I was a firm believer in Santa when I was a child, as most kids were in my neck of the woods. But then when I grew up I had to explain him to a child who had lived in poverty until she was 8. That child was my daughter.
As a child, I couldn’t wait for Christmas morning to find out what the jolly man had left after sneaking in somehow (we had no fireplace in our small, rented apartment). We never had a huge amount, but there was always something there. Years later, I learned the truth and moved on. I couldn’t wait to pass this on to my kids. We adopted our first daughter as an infant and began the tradition of presents from Santa on Christmas morning until she was 3. Then it became a little harder to explain. No, she didn’t ask questions, but her sister did.
We adopted our 8-year-old daughter from an orphanage in China that year. And try as I might to explain the wonders of Santa, that’s a difficult thing to do to a child who hadn’t had a full meal in 8 years, let alone a gift from anyone. When I tried to explain the wondrous tales of Santa, how he sneaks into your house in the middle of the night bringing gifts to good little boys and girls, she stared at me in disbelief. Where had he been all those years? Is this really true? Am I that bad? Looking into her face, I just couldn’t do it. It was then that I realized that Santa discriminates, in a big way! So I told her the truth.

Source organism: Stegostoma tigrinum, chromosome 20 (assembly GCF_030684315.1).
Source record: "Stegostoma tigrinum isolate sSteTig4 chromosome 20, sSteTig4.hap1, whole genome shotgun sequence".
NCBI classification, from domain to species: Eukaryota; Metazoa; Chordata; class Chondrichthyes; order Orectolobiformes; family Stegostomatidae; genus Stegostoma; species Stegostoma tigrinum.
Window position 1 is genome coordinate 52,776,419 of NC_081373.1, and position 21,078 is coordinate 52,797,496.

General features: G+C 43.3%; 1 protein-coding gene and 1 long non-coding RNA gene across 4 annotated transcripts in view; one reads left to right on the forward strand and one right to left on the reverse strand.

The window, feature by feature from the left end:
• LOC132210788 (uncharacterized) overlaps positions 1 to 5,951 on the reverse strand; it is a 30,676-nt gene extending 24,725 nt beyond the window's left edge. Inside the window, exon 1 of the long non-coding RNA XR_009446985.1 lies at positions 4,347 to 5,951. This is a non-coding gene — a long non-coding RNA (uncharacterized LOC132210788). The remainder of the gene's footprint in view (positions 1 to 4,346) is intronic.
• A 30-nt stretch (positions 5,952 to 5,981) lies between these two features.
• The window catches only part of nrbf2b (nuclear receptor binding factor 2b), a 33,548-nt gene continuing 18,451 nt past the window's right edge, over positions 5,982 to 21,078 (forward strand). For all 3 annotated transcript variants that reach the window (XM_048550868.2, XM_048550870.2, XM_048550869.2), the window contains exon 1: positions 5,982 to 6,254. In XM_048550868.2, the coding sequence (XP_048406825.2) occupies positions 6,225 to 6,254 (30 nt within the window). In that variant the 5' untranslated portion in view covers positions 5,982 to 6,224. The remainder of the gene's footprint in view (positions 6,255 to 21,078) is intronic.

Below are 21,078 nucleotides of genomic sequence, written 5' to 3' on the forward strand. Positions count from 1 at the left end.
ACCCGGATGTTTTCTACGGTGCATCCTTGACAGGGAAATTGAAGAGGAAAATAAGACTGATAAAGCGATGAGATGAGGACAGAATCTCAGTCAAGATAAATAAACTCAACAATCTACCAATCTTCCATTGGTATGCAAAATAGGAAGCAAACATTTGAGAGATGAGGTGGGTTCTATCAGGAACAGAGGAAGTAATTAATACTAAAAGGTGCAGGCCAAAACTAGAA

Santa isn’t real, I told her, he’s a figment of everyone’s imagination…just another reason to give gifts to children. No, he doesn’t go to orphanages or visit homeless children in the street. No, he doesn’t travel to Africa and drop food for them. Why does he only bring gifts to the kids who live in a nice house with money? I didn’t have an answer for that, so I told the truth.
Yes, she woke up every year on Christmas after that and looked for the gifts from Santa under the tree. We continued the tradition with a wink until she moved out two years ago. Her little sister is a teenager now and she’s known the truth from the day we told her sister, but it’s just fun to find an extra gift on Christmas morning (even I still like that).
But along with those gifts, we play Santa all year by donating to the orphanages of our children, selecting a Christmas angel from the tree in the mall and volunteering our time to feed the homeless and help raise money for stray cats and dogs. And that’s what being Santa is really all about…caring, sharing love and helping others. So until Santa stops discriminating, I refuse to perpetuate the lie. It’s a story and that’s all it is.
Merry Christmas to you all and my Santa bring you what you truly want this year.